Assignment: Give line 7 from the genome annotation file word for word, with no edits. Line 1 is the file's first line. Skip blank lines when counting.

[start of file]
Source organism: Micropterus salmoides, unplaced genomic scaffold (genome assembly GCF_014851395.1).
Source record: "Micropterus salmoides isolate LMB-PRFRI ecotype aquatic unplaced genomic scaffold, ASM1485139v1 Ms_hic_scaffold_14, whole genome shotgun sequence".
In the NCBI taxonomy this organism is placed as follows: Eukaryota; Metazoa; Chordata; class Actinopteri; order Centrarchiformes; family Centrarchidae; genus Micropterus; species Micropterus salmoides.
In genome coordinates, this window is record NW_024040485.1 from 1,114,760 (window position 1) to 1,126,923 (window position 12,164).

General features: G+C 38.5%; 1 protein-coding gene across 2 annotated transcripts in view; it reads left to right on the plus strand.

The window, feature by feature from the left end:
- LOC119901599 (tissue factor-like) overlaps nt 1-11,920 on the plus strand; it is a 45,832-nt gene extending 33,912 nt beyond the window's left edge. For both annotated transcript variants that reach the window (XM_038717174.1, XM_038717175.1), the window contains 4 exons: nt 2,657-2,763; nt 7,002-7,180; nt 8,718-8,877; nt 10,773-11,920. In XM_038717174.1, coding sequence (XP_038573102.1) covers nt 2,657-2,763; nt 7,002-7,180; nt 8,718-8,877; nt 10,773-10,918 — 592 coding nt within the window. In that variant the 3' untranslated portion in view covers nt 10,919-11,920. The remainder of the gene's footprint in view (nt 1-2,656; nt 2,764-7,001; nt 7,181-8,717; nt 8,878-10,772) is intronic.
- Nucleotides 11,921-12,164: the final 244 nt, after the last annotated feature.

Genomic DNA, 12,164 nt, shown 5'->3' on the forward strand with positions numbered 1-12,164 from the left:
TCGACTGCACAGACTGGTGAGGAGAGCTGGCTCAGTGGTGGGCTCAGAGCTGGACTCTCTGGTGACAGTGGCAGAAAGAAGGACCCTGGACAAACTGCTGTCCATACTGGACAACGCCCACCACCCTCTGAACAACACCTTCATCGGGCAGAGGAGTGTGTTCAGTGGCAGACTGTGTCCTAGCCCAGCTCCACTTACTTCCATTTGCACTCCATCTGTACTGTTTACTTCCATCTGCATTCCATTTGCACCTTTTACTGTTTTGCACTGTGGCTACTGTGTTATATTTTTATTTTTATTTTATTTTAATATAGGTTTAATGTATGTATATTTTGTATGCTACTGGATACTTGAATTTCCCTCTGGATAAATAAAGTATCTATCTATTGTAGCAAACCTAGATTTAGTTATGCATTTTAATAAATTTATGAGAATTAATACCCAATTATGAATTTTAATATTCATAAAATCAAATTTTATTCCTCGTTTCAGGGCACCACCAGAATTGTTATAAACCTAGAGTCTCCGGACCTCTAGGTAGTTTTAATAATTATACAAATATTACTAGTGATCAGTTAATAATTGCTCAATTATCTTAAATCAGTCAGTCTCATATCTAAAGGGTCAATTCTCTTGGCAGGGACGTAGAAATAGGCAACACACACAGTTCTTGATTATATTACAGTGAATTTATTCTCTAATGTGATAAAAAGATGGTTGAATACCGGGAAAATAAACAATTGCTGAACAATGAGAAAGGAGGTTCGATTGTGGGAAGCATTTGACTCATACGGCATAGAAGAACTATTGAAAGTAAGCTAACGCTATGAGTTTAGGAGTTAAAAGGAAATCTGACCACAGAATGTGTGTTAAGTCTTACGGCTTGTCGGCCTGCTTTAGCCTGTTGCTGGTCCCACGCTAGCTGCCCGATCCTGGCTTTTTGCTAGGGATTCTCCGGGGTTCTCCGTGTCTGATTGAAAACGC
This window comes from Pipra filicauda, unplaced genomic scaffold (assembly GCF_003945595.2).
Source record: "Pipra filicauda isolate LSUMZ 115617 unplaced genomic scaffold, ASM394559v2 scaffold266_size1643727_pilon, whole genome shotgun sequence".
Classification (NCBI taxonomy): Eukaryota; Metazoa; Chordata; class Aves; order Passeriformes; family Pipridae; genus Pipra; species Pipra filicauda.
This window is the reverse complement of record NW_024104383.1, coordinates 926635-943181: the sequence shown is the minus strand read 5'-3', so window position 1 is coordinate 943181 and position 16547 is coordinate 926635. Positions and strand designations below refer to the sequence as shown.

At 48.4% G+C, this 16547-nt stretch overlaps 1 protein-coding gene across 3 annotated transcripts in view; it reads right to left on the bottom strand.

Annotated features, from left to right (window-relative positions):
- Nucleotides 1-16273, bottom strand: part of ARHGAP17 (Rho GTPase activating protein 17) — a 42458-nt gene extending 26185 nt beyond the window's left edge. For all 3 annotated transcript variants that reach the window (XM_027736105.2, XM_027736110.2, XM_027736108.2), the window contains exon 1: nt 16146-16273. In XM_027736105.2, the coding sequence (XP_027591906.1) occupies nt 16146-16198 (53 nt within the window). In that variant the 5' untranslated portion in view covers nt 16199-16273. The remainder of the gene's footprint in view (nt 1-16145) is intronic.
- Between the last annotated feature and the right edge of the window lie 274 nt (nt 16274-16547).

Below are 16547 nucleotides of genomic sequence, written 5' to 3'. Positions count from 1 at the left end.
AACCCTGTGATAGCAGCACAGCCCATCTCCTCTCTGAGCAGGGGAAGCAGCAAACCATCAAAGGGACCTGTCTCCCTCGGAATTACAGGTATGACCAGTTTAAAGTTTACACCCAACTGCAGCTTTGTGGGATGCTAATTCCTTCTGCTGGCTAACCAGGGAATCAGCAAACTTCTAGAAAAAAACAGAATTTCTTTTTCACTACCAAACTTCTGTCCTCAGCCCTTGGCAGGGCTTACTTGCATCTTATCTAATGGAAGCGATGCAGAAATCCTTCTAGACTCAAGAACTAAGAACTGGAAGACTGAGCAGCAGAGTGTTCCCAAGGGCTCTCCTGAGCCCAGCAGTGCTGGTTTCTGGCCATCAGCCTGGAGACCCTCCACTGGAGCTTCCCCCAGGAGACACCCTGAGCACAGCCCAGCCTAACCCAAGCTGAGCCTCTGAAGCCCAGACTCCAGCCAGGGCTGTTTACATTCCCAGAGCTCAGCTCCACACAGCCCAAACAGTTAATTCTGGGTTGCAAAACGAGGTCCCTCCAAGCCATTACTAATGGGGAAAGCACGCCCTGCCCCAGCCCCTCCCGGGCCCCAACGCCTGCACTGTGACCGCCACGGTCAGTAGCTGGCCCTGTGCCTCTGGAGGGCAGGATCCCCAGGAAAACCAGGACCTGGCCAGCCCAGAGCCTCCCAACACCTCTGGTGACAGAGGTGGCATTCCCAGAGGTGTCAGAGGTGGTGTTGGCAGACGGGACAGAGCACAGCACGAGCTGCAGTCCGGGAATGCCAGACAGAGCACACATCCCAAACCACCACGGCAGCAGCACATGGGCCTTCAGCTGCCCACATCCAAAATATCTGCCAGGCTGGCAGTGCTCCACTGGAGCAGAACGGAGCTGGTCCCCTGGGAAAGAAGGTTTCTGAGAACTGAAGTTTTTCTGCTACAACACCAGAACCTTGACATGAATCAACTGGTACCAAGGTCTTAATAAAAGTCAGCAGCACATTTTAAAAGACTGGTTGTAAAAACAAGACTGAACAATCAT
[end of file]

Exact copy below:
- LOC119901599 (tissue factor-like) overlaps nt 1-11,920 on the plus strand; it is a 45,832-nt gene extending 33,912 nt beyond the window's left edge. For both annotated transcript variants that reach the window (XM_038717174.1, XM_038717175.1), the window contains 4 exons: nt 2,657-2,763; nt 7,002-7,180; nt 8,718-8,877; nt 10,773-11,920. In XM_038717174.1, coding sequence (XP_038573102.1) covers nt 2,657-2,763; nt 7,002-7,180; nt 8,718-8,877; nt 10,773-10,918 — 592 coding nt within the window. In that variant the 3' untranslated portion in view covers nt 10,919-11,920. The remainder of the gene's footprint in view (nt 1-2,656; nt 2,764-7,001; nt 7,181-8,717; nt 8,878-10,772) is intronic.